The debt of Germany along with that of all the other eurozone countries is set to soar.
The total volume of money that eurozone banks need to raise in the wholesale and interbank markets, which is currently around €8,000bn is also set to increase.
Aware that the people of Europe are not going to tolerate the brazen looting by banks much longer through bailout funds, the Financial Times reports that there are plans to turn the EFSF into a bank, „allowing it access to unlimited ECB funds in case of emergency.”
The plan is, in fact, for EFSF to operate like the Federal Reserve and simply print trillions of euros and hand them to the banks. The result will be inflation and hyperinflation of the kind now occurring in the USA due to the Fed’s QE programmes.
“Opposition has come primarily from Germany, where hostility to the ECB’s own bond-buying programme is strongest. Jens Weidmann, head of the Bundesbank, told the German parliament this week that the scheme for turning the EFSF into a bank was “very dangerous”, since it would give politicians access to the ECB’s currency printing press – a power normally allowed only to central bankers,” writes Peter Spiegel
“A March ECB legal opinion also called into question the legality of the arrangement, but Mr Gros argued that other EU institutions, such as the European Investment Bank, already rely on the ECB for backstopping and such legal hurdles could be cleared if national leaders agreed to change regulations”.
The real cause of the eurozone and US debt crisis is our privatised money system. Privatised money and interest is a mathematical system with an exponentional function. Interest and debt grow exponentially.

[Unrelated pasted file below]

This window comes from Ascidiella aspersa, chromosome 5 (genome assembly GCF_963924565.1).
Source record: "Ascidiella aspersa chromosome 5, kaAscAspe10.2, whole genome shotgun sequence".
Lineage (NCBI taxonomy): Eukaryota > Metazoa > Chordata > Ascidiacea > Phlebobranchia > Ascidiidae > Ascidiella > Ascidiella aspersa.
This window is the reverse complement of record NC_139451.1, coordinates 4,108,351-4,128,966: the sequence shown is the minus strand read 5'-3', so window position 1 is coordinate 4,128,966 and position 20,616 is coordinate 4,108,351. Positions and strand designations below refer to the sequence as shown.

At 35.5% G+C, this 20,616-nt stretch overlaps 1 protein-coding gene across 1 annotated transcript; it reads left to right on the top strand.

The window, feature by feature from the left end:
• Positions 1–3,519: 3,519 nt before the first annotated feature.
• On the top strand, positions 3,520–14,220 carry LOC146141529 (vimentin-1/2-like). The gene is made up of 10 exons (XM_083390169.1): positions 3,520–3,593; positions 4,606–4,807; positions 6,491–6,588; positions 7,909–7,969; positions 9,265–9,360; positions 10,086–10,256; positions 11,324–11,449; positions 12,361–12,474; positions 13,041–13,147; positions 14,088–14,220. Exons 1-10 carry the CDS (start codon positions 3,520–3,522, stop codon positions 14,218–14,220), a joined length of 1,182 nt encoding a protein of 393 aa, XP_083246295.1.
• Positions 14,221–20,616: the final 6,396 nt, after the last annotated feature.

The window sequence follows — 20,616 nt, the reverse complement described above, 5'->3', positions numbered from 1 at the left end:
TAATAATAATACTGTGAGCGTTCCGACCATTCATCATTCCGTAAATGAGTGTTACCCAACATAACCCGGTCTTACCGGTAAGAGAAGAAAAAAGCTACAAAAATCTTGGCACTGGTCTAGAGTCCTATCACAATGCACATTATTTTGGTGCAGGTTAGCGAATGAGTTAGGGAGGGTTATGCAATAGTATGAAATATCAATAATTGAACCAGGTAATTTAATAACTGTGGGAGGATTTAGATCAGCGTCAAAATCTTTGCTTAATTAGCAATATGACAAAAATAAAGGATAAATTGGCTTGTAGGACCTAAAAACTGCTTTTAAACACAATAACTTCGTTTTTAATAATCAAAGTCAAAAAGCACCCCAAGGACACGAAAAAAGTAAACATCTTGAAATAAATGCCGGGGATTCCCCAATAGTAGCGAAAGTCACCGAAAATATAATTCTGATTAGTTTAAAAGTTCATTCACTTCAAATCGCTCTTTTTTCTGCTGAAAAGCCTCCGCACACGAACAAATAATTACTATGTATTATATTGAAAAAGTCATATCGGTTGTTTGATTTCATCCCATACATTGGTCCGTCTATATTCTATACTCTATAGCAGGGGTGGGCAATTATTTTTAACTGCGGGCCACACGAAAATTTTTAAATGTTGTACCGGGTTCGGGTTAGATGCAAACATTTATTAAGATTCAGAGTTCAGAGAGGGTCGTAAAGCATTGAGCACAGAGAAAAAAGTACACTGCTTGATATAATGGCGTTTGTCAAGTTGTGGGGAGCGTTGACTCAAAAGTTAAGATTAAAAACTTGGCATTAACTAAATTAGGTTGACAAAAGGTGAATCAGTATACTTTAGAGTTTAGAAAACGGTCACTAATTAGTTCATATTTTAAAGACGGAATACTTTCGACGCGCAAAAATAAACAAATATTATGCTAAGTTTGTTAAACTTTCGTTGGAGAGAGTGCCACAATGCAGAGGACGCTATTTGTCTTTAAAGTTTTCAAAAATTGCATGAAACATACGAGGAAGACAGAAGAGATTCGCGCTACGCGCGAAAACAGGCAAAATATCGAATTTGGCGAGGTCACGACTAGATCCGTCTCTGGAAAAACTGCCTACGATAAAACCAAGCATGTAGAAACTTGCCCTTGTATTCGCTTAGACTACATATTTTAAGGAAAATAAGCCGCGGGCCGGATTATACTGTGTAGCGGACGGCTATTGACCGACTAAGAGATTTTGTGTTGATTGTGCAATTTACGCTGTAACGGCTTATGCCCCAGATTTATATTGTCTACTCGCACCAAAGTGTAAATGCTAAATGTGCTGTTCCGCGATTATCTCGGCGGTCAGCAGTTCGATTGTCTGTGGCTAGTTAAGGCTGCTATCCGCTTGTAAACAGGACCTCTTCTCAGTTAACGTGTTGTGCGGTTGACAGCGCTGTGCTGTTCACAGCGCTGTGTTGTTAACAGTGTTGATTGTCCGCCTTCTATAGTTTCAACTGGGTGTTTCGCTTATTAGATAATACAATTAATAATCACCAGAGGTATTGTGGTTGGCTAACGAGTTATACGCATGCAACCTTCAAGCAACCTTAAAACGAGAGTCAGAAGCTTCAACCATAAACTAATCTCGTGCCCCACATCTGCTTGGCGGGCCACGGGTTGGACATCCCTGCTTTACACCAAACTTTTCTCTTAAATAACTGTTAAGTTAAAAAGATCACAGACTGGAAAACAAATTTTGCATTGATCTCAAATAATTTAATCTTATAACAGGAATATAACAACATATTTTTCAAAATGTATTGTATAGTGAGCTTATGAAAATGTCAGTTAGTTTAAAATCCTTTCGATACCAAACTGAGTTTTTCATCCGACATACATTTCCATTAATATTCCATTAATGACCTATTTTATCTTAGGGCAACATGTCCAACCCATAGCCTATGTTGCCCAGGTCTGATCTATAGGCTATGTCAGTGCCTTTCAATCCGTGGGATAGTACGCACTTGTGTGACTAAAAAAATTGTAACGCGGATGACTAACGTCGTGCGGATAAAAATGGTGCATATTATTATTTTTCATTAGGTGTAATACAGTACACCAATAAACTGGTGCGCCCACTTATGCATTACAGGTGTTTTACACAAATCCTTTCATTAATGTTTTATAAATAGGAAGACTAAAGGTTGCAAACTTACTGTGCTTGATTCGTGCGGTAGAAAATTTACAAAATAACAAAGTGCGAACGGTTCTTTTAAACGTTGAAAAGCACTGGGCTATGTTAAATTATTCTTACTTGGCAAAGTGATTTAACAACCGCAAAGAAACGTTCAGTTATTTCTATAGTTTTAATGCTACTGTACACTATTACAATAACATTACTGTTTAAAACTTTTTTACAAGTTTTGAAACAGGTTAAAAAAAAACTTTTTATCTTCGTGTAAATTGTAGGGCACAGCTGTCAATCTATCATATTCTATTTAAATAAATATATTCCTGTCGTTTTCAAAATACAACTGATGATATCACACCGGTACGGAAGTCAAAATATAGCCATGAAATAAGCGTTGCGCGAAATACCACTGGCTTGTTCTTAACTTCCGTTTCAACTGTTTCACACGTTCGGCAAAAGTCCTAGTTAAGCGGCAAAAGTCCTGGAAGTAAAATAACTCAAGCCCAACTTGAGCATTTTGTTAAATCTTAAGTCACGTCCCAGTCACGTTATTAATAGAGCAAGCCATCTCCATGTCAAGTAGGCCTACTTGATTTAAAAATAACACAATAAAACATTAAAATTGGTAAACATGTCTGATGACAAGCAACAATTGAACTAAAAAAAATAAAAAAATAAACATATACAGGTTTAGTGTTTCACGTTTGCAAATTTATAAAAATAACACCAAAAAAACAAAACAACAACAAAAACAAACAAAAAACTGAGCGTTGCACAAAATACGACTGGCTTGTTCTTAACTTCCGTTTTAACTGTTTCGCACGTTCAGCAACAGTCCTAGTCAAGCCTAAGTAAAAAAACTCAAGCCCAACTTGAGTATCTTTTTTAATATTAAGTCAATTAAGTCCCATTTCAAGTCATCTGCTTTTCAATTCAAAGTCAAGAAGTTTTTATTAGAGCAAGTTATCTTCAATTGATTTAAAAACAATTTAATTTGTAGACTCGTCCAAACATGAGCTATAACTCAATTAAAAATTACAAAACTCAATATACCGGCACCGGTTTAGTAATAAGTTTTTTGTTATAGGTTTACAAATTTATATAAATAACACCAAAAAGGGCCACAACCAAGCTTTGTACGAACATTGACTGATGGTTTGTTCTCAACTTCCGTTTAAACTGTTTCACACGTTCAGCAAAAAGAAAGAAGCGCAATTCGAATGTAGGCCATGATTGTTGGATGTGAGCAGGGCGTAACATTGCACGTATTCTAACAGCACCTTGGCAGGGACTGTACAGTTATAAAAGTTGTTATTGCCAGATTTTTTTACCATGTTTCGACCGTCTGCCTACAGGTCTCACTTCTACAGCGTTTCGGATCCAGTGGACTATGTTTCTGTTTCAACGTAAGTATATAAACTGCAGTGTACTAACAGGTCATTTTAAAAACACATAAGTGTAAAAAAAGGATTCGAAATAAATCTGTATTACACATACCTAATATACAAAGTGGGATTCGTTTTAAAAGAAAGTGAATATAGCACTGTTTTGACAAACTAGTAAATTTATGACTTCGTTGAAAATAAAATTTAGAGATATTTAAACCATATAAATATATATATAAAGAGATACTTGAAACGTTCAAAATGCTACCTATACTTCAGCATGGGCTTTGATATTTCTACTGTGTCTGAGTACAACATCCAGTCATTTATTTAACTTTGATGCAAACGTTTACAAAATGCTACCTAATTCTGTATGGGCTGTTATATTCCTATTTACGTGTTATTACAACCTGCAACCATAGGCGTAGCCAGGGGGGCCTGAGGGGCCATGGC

The solution is to reform the money system and nationalise the banks.
Some responsible politicians in Germany have to act now and present a viable plan to the electorate of how to escape financial armaggedon without further delay.
Anyone who thinks that a secret budget committee in the German parliament is going to stop the banks siphoning off all the money in the EFSF is naive.
As soon as Greece defaults, the first trillions will be needed and the German parliament will hand it over just as it has handed over all the money the banks have ever asked for so far.
The result will be the economic ruin of not just of Germany, but all the countries in the euorzone, a depression worse than the 1930s, soaring unemployment, conflict, war and revolution.
Economist Kenneth Rogoff said in an interview with the FAZ that it was “a mistake” that the banks did not use all the bailout money they have received so far to recapitalise but for bonus pools and for their clients.
It is certainly a mistake to give these same bankers yet more money in the form of any EFSF fund.
The time has come to take the trough of EFSF bailout funds, eurobonds and ECB money away from the bankers.
The only solution to this crisis is a radical reform of our money system and the nationalisation of the banks.